We recently introduced you to the Agile Marketing Navigator, a flexible framework for navigating agile marketing for marketers, by marketers in the article A new way to navigate agile marketing. The navigator has four major components: Collaborative Planning Workshop, Launch Cycle, Key Practices and Roles. Within these categories, there are several sub-pieces for implementation.

In recent articles we covered the Collaborative Planning Workshop and the Launch Cycle. Now we’re going to dive into the fourth of our 6 Key Practices: Cycle Time.

Is work taking too long to get to customers?

If your team is plagued by work taking forever to actually get to customers, you may have inefficiencies in the way you work. For example, maybe your team is really great at getting social posts up quickly, but when it comes to email, there’s a huge lag in the delivery time.

Cycle Time measurement is all about measuring how a specific work item type, such as email, takes from start to finish — uncovering inefficiencies along the way. The team is then collectively accountable for discussing ways to improve the Cycle Time. In a truly agile culture, leaders would allow the team to make these changes. In a company that’s more traditional, it may not be so simple, but at least gaining awareness around the current state can actually start to move mountains.


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Are leaders aware of what’s holding the team back?

I’ve been at a lot of companies where leaders are asking why something can’t be delivered sooner — so the team works overtime to make miracles happen. Then it happens again. And again. The cycle is vicious and hard to break, but no one is really solving the root problem. 

Too many times, people are trapped by tunnel vision and only see their own piece in delivery of work, not the whole picture.

I was working with a company’s CMO, and with him and other leaders in the room, we uncovered exactly why it was taking so long for emails to be delivered. We discussed every step of the process, from start to finish, and looked at where things were getting stuck.

We found that a lot of sign-offs were taking several days, including multiple rounds of reviews that were unnecessary. After making that discovery, emails went from taking more than a month to get to customers to being delivered in a week.

Read next: How to empower your agile marketing team

How to measure Cycle Time

There are tools that can measure Cycle Time for you, but I still believe that the most impactful way is to get people together in a room and have a conversation about it, with data to back it up if necessary. If you can get everyone that’s involved in the process, along with the person that’s complaining it’s taking too long, you can quickly gain transparency and alignment.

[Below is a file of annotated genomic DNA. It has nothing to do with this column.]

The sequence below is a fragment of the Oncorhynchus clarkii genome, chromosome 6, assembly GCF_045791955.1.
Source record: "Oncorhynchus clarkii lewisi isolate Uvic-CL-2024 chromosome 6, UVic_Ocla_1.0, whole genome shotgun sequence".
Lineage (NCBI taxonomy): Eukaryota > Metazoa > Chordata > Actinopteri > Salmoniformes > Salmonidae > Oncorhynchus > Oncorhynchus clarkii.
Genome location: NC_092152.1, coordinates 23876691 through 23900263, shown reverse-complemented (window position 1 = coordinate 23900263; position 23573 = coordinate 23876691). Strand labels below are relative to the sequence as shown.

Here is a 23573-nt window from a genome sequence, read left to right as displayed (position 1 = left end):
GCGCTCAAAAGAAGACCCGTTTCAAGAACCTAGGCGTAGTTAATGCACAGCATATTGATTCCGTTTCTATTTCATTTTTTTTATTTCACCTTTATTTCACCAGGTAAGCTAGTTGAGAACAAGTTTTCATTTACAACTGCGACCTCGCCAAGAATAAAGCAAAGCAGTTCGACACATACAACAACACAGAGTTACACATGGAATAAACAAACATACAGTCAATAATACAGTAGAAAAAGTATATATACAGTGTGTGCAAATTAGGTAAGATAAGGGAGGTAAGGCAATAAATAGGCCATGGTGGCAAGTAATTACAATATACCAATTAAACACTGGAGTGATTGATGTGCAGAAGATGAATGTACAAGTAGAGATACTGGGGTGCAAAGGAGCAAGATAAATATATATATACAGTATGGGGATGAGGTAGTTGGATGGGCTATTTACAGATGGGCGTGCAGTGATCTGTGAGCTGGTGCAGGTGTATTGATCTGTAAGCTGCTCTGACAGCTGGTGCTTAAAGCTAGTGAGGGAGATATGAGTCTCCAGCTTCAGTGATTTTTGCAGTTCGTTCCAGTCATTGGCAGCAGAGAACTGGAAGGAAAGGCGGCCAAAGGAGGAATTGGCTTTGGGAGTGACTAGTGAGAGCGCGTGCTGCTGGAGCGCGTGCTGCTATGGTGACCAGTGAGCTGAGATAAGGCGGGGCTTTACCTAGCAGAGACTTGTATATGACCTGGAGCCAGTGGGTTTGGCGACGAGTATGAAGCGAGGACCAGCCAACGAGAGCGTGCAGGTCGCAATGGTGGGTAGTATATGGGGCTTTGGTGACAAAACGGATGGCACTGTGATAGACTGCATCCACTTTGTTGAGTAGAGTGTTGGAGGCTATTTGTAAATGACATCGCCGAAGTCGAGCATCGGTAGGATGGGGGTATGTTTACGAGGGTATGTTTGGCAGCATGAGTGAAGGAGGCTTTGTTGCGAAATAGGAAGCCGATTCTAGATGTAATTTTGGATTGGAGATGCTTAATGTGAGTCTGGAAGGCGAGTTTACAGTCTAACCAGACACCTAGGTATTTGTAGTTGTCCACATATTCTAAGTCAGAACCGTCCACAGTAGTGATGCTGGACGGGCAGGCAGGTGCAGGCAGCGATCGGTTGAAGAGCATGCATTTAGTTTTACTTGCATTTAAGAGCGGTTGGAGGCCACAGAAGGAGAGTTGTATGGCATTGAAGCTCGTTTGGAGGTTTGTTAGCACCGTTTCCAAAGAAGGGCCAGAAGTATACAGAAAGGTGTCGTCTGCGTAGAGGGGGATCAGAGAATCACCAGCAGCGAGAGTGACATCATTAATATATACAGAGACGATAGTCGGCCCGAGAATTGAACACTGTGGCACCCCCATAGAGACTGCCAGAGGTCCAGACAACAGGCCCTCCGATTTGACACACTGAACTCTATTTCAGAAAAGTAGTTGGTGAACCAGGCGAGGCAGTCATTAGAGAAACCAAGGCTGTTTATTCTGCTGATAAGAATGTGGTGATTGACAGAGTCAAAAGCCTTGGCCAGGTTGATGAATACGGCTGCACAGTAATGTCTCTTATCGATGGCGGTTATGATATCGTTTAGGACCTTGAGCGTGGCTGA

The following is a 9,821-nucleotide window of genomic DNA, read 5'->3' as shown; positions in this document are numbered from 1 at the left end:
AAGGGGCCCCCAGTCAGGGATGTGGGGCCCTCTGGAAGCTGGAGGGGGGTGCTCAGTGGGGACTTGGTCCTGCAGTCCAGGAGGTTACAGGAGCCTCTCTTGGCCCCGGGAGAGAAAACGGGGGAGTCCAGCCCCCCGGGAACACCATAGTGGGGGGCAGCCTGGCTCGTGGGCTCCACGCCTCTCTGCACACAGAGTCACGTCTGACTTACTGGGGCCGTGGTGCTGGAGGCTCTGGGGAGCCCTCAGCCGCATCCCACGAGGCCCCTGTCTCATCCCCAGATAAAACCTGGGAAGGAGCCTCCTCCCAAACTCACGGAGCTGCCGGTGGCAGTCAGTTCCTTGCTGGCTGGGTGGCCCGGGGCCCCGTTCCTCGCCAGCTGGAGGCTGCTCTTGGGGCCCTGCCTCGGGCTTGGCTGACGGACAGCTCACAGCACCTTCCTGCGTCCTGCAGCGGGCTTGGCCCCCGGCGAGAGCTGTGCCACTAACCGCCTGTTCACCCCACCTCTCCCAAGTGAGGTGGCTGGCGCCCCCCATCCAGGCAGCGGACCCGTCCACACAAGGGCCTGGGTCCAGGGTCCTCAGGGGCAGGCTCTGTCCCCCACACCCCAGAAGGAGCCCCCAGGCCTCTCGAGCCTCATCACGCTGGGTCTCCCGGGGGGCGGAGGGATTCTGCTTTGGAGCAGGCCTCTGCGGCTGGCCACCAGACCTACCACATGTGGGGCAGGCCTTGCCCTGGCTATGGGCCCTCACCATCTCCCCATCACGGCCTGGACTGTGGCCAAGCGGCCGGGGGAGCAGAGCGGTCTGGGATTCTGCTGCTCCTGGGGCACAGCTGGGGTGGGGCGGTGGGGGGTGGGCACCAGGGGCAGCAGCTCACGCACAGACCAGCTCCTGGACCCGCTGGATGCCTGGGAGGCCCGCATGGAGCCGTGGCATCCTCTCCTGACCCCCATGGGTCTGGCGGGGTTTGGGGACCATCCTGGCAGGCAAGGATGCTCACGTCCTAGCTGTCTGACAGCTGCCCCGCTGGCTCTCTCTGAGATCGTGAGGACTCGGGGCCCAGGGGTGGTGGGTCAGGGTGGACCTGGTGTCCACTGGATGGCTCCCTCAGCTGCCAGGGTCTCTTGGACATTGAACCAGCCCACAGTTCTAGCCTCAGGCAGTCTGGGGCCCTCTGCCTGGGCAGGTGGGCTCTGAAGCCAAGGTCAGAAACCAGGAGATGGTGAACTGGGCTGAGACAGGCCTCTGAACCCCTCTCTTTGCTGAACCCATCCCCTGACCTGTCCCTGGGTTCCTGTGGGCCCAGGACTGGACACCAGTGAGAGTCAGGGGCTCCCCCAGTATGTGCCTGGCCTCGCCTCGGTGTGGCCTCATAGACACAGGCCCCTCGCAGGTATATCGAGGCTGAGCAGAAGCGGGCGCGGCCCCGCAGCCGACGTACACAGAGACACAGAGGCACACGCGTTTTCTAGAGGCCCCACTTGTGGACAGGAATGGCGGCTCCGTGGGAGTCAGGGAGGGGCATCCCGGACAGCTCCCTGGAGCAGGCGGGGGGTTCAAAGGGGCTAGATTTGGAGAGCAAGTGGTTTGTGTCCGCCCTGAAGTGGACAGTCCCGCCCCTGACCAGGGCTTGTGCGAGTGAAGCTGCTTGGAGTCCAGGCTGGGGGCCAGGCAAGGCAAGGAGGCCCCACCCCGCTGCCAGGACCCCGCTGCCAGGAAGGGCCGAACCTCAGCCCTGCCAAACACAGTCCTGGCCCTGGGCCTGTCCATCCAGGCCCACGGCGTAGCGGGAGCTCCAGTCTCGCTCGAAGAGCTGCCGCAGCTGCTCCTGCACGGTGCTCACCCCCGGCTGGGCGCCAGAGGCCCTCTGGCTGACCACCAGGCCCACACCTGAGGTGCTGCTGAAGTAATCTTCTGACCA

Let’s walk through an example using email. If you have a collaborative tool or whiteboard, have everyone list out the steps in getting an email done from concept to delivery. 

Understand the key audience
Segment the list from a database
Design the email
Design approval
Creative review
Revision #1
Creative edits
Write copy
Copy review
Final draft
Legal review
Send to martech team for coding
Deployment

Next, ask the team to list how many days on average each step of the process takes:

Understand key audience 3
Segment the list from a database 1
Design  3
Design approval 3
Creative review 2
Revision #1 2
Creative edits 1
Write copy 2
Copy review 2
Final draft 1
Legal review 5
Send to MarTech team for coding 5
Deployment 5
Cycle Days (on average) 35

While it may not be exact, they can quickly see that it takes about 35 days on average to deliver an email. This may make a few people gasp! They probably didn’t realize just how clunky this process was until they could visualize every step in the way and realize the inefficiencies.

Now that they’ve identified Cycle Time, the real magic happens when the team can discuss what’s slowing them down. A few examples here are:

  • Approvals take too long.
  • Copy and design reviews happening sequentially.
  • Another team needed to code and deploy the emails.

After defining the issues, the next step is to brainstorm solutions. A few ideas could be:

  • Can we agree that approvals happen within 24 hours?
  • Can copy and design work together from the beginning and in tandem?
  • Can our legal partners agree to come to a huddle once a week and sign-off on requests?
  • Can we agree on what types of content actually need legal review?
  • Can we train someone on our team to code/deploy emails?

Understanding Cycle Time and building transparency around it are key steps to making your team run more efficiently and succeeding with agile marketing.



The post Cycle Time: Getting started with the Agile Marketing Navigator appeared first on MarTech.